“This is where air travel turns up a new kind of health problem,” the article noted. “The flu virus requires about three days to produce sickness. A newly infected person can board a plane in the Pacific area and go halfway around the world before he shows symptoms of the disease. Meanwhile he can exhale the bug in the presence of fellow travelers and so propagate the chain of infection.”
The H2N2 virus would later be traced back to mainland China, with a stop in Singapore.
As public health officials around the world girded for the epidemic, Brazilian president Juscelino Kubitschek took to his bed with a high fever. (He would survive and go on to build Brasilia.) The American liner the President Cleveland arrived in San Francisco from Japan with 96 percent of its passengers and crew either ill or convalescent.
And the U.S. president? That was Dwight Eisenhower. We’ll get to him.
Seasonal flu was not uncommon, but this iteration was more severe than previous versions, though not as deadly as the Spanish flu that had killed 50 million 40 years earlier. (The CDC estimates the eventual death toll from the 1957-1958 pandemic was 1.1 million worldwide, including 116,000 in the United States.)
As the summer of 1957 wore on, newspapers ticked off the countries reporting cases: Syria, Iraq, Romania …
In August, U.S. Surgeon General Leroy E. Burney warned that autumn would bring a “sweeping and widespread” outbreak in America. “There will not be enough time, of course, to produce and administer sufficient vaccine to immunize a majority of the population before the influenza season,” Burney declared.
But the fact that there was a vaccine was a reason for hope. U.S. drug companies agreed to turn out eight million doses by mid-September, with another 50 million by Feb. 1.
In those paranoid, Cold War times, two questions were on some people’s minds. The surgeon general insisted the new flu mutation had not been caused by nuclear testing in the Pacific. Asked if Communists had planted the germs, Burney said, “No. I don’t believe that is a possibility. We have epidemics occasionally and have had them in the past.”
Meanwhile, it was reported that Asian flu had hit U.S. air bases in Britain, hospitalizing 500 airmen.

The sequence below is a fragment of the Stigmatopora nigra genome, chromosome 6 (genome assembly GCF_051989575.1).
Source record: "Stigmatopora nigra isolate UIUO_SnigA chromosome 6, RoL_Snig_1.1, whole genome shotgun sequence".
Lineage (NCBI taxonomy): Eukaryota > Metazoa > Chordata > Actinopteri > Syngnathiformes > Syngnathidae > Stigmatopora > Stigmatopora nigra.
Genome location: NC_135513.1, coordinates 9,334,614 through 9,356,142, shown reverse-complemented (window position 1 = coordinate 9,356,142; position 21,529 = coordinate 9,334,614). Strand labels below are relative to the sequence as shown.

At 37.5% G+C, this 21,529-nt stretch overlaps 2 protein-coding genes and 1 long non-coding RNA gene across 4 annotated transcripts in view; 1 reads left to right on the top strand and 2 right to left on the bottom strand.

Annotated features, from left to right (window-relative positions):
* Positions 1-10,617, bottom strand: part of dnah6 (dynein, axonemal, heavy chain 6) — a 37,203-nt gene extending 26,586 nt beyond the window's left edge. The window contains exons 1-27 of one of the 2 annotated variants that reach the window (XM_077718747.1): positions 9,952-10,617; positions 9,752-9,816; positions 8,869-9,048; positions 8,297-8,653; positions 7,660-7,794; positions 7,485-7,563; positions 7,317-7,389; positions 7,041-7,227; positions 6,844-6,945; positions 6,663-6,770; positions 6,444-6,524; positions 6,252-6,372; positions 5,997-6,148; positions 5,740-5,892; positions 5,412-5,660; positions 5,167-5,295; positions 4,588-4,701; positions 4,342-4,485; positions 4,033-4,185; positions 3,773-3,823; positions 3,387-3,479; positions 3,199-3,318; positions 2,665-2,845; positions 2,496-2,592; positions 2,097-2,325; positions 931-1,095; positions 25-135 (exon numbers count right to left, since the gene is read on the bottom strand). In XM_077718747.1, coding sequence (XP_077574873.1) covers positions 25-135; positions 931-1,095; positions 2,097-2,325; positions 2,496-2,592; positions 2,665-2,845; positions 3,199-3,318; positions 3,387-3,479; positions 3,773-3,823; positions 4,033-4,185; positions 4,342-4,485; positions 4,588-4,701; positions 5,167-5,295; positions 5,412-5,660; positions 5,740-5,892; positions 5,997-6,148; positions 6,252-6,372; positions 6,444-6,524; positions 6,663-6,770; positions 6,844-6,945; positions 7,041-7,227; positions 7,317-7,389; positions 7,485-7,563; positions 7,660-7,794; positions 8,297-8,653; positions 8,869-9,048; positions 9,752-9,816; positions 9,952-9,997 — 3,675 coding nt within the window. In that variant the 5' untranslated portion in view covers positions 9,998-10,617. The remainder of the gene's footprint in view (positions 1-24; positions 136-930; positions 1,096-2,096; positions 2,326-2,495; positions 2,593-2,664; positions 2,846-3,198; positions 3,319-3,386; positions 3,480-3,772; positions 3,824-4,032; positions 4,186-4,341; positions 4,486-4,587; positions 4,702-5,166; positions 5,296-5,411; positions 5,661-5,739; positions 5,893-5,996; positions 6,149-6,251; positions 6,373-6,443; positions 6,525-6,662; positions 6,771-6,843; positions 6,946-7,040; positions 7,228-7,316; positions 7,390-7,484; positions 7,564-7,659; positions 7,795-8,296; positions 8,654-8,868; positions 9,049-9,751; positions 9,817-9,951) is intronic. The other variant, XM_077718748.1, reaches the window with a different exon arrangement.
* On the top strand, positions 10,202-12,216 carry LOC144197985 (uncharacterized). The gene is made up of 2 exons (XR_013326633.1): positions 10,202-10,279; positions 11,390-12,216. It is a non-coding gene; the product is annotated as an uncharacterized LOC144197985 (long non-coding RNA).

A newspaper humorist quipped: “Fever is the second part of Asian flu. The first part is worse. That’s the shivers you get from all the advance warnings.”
Dwight Eisenhower repeatedly declined the opportunity to get vaccinated, insisting he be treated like a regular person and not get special treatment. An exasperated Public Health Service put out a news release recommending that older people with chronic diseases like heart trouble should be among the first inoculated. A White House source admitted the release was aimed at one person: Ike.
On Aug. 26, the president finally got his jab.
A week later, the first 1,500 flu shots arrived in the District. They were administered to firefighters, police officers and the staff of D.C. General Hospital. A week after that, the Naval Academy football team got their shots. (“We can’t afford to lose a game this season,” said the director of athletics.)
Italy was hit hard. In Milan, Maria Callas had the flu. Ingrid Bergman was ill in her Rome apartment. Noted tenor Beniamino Gigli, 67, died two days after showing Asian flu symptoms, passing away so quickly that he was unable to receive last rites from a priest.
In Washington, dozens of residents of Junior Village, a juvenile detention facility at Blue Plains, tested positive for flu. (A new test involved culturing throat washes on monkey kidney tissue and waiting several days for the results.)
Fairfax County closed 32 public schools to prevent spread of the disease. D.C. General restricted visitors to patients’ immediate families but said even they should think of just calling or sending letters.
Financial columnist Sylvia Porter warned retailers to expect a poor Christmas season. Families would be spending more money on medical bills and less on gifts.
The Asian flu tapered off in 1958, though there was the expected blip of cases that fall.
The Evening Star’s Charles E. Brooks wrote: “The epidemic made history in more than one way. It was the first time the medical world had ever made advance preparations before an epidemic struck.”
The first, but not the last.
For previous columns, visit washingtonpost.com/john-kelly.